Finally after 28years, Indian Cricket Team got back the world cup to our land. They executed all the plans and played well as a group. We worship them, pray for them and are crazy about them. Besides them there are people in our country who have made our nation proud on many occasions.
They are never given the same promotion, same respect and same consideration what they actually deserve. I call them the “Unsung Heroes” of our nation. These sportsmen and women are not from Team Games. They proved themselves on international grounds on their individual performance. Breaking them in 3 editions, here goes my 1st edition of the Unsung Heroes. Let’s Salute them and remember their contribution towards our nation and world.
He held the FIDE World Chess Championship from 2000 to 2002, at a time when the world title was split. He became the undisputed World Champion in 2007 and defended his title against Vladimir Kramnik in 2008. He then successfully defended his title in the World Chess Championship 2010 against Veselin Topalov. As the reigning champion, he will face the winner of the Candidates Tournament for the World Chess Championship 2012.
Anand is one of six players in history to break the 2800 mark on the FIDE rating list, and in April 2007 at the age of 37, he became the world number-one for the first time. He was at the top of the world rankings five out of six times, from April 2007 to July 2008, holding the number-one ranking for a total of 15 months. In October 2008, he dropped out of the world top three ranking for the first time since July 1996. Anand officially regained the world number one ranking on November 1, 2010, after having defeated the reigning world #1 Magnus Carlsen in the Bilbao Masters.
Anand became India’s first grandmaster in 1987. He was also the first recipient of the Rajiv Gandhi Khel Ratna Award in 1991–92, India’s highest sporting honour. In 2007, he was awarded India’s second highest civilian award, the Padma Vibhushan making him the first sportsperson to receive the award in Indian history.
Anand has been described by Lubomir Kavalek as the most versatile world champion ever, since Anand is the only player to have won the world chess championships in many formats including Knockout, Tournament, Match, Rapid and Blitz.
Some of the Awards (national and international) received by Anand:
- Arjuna award for Outstanding Indian Sportsman in Chess in 1985
- Padma Shri, National Citizens Award and Soviet Land Nehru Award in 1987
- The inaugural Rajiv Gandhi Khel Ratna Award, India’s highest sporting honour in the year 1991–1992.
- British Chess Federation ’Book of the Year’ Award in 1998 for his book My Best Games of Chess
- Padma Bhushan in 2000
- Jameo de Oro the highest honor given by the Government of Lanzarote in Spain on 25 April 2001. The award is given to illustrious personalities with extraordinary achievements.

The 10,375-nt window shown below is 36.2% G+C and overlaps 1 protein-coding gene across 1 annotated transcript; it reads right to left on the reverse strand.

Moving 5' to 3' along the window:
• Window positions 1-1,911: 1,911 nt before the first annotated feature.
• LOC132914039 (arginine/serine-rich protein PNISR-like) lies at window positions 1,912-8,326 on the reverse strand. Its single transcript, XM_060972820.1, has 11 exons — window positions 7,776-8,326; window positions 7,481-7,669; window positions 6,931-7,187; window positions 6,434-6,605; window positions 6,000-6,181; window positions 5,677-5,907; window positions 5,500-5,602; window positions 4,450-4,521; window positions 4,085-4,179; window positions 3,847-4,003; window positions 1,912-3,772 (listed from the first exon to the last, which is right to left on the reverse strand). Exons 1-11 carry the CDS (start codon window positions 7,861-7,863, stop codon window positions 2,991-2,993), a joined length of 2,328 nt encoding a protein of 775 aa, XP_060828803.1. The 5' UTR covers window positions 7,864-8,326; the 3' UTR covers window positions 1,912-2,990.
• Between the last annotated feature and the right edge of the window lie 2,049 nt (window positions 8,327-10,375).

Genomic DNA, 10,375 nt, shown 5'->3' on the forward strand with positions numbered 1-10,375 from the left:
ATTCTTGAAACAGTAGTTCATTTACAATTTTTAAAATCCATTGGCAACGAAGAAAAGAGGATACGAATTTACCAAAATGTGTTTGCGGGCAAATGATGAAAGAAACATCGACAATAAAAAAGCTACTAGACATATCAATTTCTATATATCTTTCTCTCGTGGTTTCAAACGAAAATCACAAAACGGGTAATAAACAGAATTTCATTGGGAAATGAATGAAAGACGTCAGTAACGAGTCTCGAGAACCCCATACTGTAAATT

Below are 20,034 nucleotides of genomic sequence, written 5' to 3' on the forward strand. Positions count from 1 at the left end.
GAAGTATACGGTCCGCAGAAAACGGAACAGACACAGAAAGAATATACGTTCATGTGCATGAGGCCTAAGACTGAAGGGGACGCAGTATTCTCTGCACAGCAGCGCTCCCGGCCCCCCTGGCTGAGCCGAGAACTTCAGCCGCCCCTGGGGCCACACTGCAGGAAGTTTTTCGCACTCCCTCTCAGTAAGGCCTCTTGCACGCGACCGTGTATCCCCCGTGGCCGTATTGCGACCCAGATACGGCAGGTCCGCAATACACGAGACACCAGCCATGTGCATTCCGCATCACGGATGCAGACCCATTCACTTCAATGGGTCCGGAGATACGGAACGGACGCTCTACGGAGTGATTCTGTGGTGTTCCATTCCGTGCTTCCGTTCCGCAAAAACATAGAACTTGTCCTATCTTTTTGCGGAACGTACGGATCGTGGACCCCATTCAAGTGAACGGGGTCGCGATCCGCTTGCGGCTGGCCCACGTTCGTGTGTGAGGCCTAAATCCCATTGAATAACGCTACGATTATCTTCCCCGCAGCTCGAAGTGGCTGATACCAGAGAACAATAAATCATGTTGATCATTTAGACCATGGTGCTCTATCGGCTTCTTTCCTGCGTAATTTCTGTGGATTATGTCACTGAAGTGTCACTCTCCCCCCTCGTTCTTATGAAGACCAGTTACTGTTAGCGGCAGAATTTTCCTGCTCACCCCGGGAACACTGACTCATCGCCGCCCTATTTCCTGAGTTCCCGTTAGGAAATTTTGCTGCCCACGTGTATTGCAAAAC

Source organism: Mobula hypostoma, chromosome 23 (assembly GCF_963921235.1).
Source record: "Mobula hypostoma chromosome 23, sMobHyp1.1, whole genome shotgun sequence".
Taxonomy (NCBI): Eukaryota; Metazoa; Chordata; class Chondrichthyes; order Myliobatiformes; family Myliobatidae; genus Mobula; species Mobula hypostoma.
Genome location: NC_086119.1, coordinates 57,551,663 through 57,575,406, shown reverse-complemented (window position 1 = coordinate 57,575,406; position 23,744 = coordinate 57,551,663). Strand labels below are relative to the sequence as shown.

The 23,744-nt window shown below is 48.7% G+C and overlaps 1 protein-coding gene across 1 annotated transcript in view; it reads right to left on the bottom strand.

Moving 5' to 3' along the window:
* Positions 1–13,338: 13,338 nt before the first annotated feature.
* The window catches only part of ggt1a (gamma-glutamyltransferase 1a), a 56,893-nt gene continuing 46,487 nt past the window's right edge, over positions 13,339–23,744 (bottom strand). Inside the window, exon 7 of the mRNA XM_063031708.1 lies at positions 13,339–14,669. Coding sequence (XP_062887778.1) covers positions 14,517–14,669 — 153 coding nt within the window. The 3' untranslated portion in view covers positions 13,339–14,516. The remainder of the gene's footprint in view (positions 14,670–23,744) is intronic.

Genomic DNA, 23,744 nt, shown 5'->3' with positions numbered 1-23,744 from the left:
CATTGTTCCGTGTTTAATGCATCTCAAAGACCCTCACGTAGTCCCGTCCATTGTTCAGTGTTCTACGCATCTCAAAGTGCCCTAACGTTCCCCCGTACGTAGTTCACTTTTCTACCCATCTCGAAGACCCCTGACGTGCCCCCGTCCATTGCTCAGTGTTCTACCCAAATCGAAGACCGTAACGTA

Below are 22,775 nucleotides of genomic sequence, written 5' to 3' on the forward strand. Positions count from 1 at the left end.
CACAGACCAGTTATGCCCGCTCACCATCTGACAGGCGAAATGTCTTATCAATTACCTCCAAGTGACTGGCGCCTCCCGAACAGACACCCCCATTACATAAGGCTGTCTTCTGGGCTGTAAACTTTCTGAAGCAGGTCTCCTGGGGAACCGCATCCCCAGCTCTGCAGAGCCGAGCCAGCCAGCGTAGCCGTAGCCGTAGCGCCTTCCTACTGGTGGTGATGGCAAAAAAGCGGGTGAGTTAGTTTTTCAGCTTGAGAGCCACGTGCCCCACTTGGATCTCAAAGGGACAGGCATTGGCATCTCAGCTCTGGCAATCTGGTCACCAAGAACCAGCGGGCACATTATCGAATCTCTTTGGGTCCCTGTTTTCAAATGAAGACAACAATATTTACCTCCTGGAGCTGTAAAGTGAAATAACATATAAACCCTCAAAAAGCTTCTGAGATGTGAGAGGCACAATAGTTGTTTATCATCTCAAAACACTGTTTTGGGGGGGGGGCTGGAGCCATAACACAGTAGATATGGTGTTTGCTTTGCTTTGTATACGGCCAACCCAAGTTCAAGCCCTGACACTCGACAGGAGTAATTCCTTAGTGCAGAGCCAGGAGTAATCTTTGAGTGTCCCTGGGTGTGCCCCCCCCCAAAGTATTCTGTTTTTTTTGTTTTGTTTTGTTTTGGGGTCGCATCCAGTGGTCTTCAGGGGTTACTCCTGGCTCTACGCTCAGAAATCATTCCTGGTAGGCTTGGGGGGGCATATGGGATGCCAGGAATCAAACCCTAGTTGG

- Chess Oscar (1997, 1998, 2003, 2004, 2007, and 2008)
- Sportstar Millennium Award in 1998, from India’s premier Sports magazine for being the sport person of the millennium
- Padma Vibhushan in 2007
- ‘Global Strategist Award’ for mastering many formats of World Chess Championships by NASSCOM in 2011.
He is now retired but he was one of the most renowned name in the history of Billiards: Michael Ferreira (born October 1, 1938 in Mumbai) nicknamed “the Bombay Tiger”, is notable amateur player of English billiards and a three-time Amateur World Champion. He participated in the Indian National Billiards Championship in 1960 for the first time, and in 1964 represented India in the World Amateur Billiards Championship (WABC) held in New Zealand, where he progressed to the semi-finals. In 1977, he won his first World Amateur Billiards Champion title and followed it up with the World Open Billiards Champion title in the same year. He has two more WABC titles under his belt. In 1978 he became the first amateur to break the barrier of 1,000 points, in the billiards national championships, and created a new amateur world record by scoring 1,149 points.
Awards and Accolades of Michael Ferreira:
- Padma Shri award in 1981, after he had won his second world amateur title. But he refused to accept this and contended that as cricketer Sunil Gavaskar was offered the more prestigious Padma Bhushan award, he too should be awarded the same.
- He is the first billiards player to be awarded with the Padma Bhushan, the third-highest civilian award in India, which was conferred on him after he won his third world amateur billiards title in 1983.
- He is also the recipient of the Maharashtra state government’s Shiv Chhatrapati Award (1971), the Arjuna Award (1973) and the International Fair Play Committee’s Letter of Congratulations (1983).
- He received the Dronacharya Award in 2001 for his coaching achievements in billiards and snooker.
Sushil Kumar (born May 26, 1983) is an World Champion wrestler who won the gold medal in the 66 kg freestyle competition at the FILA 2010 World Wrestling Championships and a bronze medal in the Men’s 66kg Freestyle Wrestling event at the 2008 Beijing Olympics. Kumar defeated Leonid Spiridonov of Kazakhstan in the repechage round to win the bronze. This was also the second medal for India in wrestling, and the first since K D Jadhav’s bronze medal at the 1952 Helsinki Olympic Games. On July 2009, he received the Rajiv Gandhi Khel Ratna - India’s highest honor for sportspersons. On 3 October 2010, Sushil Kumar was the final baton bearer who handed the Queen’s Baton to Prince Charles in the Queen’s Baton Relay for the 2010 Commonwealth Games Opening Ceremony.
Medal Record of Sushil Kumar
|Bronze||2008 Beijing||66 kg|
|Gold||2010 Moscow||66 kg|
|Gold||2003 London||60 kg|
|Gold||2005 Cape Town||66 kg|
|Gold||2007 London||66 kg|
|Gold||2009 jalander||66 kg|
|Gold||2010 Delhi||66 kg|
|Gold||2010 New Delhi||66 kg|
|Bronze||2003 New Delhi||60 kg |
(( MedalGold|2007 Kyrgistan 2007. | 66 kg}}
|Bronze||2008 Jeju Island||66 kg|
To be Continued…….